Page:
Head and Neck Cancer

PV QA 2 - Poster Viewing Q&A 2

MO_25_2604 - Outcomes Following Radiation for Cutaneous Squamous Cell Carcinoma (cSCC)

Monday, October 22
10:45 AM - 12:15 PM
Location: Innovation Hub, Exhibit Hall 3

Outcomes Following Radiation for Cutaneous Squamous Cell Carcinoma (cSCC)
M. Arbab1, D. N. Margalit2, R. B. Tishler2, G. Rabinowits3, I. M. Pashtan2, B. B. Borgelt2, C. H. Holdsworth1, L. Warren4, and J. D. Schoenfeld2; 1Brigham and Women's Hospital, Boston, MA, 2Brigham and Women's Hospital and Dana-Farber Cancer Institute, Boston, MA, 3Miami Cancer Institute, Miami, FL, 4Brigham and Women's Hospital/Dana-Farber Cancer Institute, Boston, MA

Purpose/Objective(s): Most cases of cutaneous squamous cell carcinoma (cSCC) are cured with surgical excision; however, patients with high-risk features or unresectable tumors are often treated with radiation therapy (RT). Limited data are available to guide adjuvant treatment and estimate risk and patterns of recurrence following RT.

Materials/Methods: We performed a retrospective analysis of cSCC patients treated with RT at 4 affiliated institutions between 1/2007 and 6/2017. Immunosuppression (IS) was defined as patients with organ transplant, heme malignancy/lymphoma, HIV, daily use of >20 mg prednisone (or equivalent) or immunomodulators. Biological Effective Dose (BED) was calculated using alpha/beta = 10. Predictors of recurrence were determined using Chi-squared testing and logistic regression.

Results: We identified 105 patients. Median age was 75 years (range 43-102 years); 82% were male and 13% were IS. The most common primary site was scalp (46%) followed by ear (20%), lip (12%) and cheek (12%). Seven (6%) had regional node metastasis. Initial treatment included surgery in 91 (87%) of patients, of which 47 underwent Mohs. Among these 91 patients, 51 (56%) had positive margins, and 47 (45%) had perineural invasion (PNI). Median prescribed RT dose was 60 Gy among 51 patients treated with photons and 58 Gy in 54 patients treated with electrons. Concurrent chemotherapy was administered in 5 (5%) patients, 4 (80%) of whom were treated in the adjuvant setting. With median follow-up of 7 months (range 1-43 months), there were 28 (27%) recurrences. Most of the recurrences were regional (n=17, 16%). There were 9 (9%) in-field, 4 (4%) marginal, and no distant recurrences. On univariate analyses, factors associated with any recurrence were IS (p=0.03) and RT parameters: photon RT (p=0.02), lower dose (p=0.046), decreased number of fractions (p=0.049), and lower BED (p=0.041). Depth of invasion was also marginally inversely associated with risk of recurrence (p=0.045), possibly because patients with increased depth received higher BED treatment (p=0.01). The association between recurrence and IS was driven by in-field failures (7% in non-IS versus 16% in IS) and regional recurrences (13% in non-IS versus 32% in IS). Among the 14 patients who did not receive surgery and were treated with definitive RT, there was 1 in-field failure (7%) in a patient that received hypofractionated RT to 36 Gy in 6 fractions. There were also 1-marginal (7%) and 2 regional (14%) recurrences among the definitive RT patients.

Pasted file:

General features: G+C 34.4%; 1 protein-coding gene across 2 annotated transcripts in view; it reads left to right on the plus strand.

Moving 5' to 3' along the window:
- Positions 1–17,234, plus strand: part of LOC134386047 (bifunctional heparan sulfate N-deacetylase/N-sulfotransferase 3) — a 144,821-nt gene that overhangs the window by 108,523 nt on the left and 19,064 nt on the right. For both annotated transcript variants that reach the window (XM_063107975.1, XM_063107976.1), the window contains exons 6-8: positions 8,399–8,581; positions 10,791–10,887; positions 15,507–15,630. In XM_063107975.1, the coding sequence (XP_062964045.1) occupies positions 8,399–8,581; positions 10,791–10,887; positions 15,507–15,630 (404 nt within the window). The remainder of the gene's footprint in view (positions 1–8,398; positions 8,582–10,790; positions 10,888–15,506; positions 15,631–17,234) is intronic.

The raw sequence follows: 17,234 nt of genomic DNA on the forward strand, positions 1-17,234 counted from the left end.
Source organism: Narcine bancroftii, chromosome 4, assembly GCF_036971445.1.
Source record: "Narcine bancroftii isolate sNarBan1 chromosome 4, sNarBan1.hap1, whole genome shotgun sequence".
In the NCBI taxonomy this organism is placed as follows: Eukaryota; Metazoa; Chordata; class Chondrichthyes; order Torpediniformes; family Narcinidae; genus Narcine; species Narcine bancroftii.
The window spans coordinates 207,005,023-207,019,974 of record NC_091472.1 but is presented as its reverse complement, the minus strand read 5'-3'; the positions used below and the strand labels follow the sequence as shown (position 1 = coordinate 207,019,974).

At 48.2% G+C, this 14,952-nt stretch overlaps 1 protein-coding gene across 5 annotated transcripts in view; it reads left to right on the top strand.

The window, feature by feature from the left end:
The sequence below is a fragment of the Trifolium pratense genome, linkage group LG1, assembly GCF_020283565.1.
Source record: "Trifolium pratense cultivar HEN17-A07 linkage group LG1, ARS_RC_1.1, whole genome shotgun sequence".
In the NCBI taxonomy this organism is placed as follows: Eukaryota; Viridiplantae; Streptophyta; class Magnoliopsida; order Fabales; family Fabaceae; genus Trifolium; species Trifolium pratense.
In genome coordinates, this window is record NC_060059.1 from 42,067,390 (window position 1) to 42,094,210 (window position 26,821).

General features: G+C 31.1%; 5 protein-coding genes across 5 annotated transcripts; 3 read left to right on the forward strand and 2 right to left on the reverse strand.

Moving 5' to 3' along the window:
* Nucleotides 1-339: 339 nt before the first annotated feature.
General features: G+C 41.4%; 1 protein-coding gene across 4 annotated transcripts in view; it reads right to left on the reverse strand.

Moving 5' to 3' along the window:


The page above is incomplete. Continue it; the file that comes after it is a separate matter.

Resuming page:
Conclusion: We report among the largest experience of outcomes following radiation for cSCC. We find favorable rates of in-field control, even among patients treated with definitive radiation. IS was associated with higher rates of regional and in-field recurrence, suggesting a need for further evaluation of elective nodal treatment and intensification strategies in this high-risk patient population.

Author Disclosure: M. Arbab: None. D.N. Margalit: Research Grant; NCCN. R.B. Tishler: Advisory Board; EMD Serrono, Izun Pharmaceuticals. G. Rabinowits: None. I.M. Pashtan: None. C.H. Holdsworth: None. L. Warren: None. J.D. Schoenfeld: Research Grant; BMS, Merck. Consultant; Tilos. Advisory Board; BMS, Debiopharm, AstraZeneca, Nanobiotix. Travel Expenses; BMS. Translational PI; NCI Match Subprotocol Z1D.

Mona Arbab, MD


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MO_25_2604 - Outcomes Following Radiation for Cutaneous Squamous Cell Carcinoma (cSCC)

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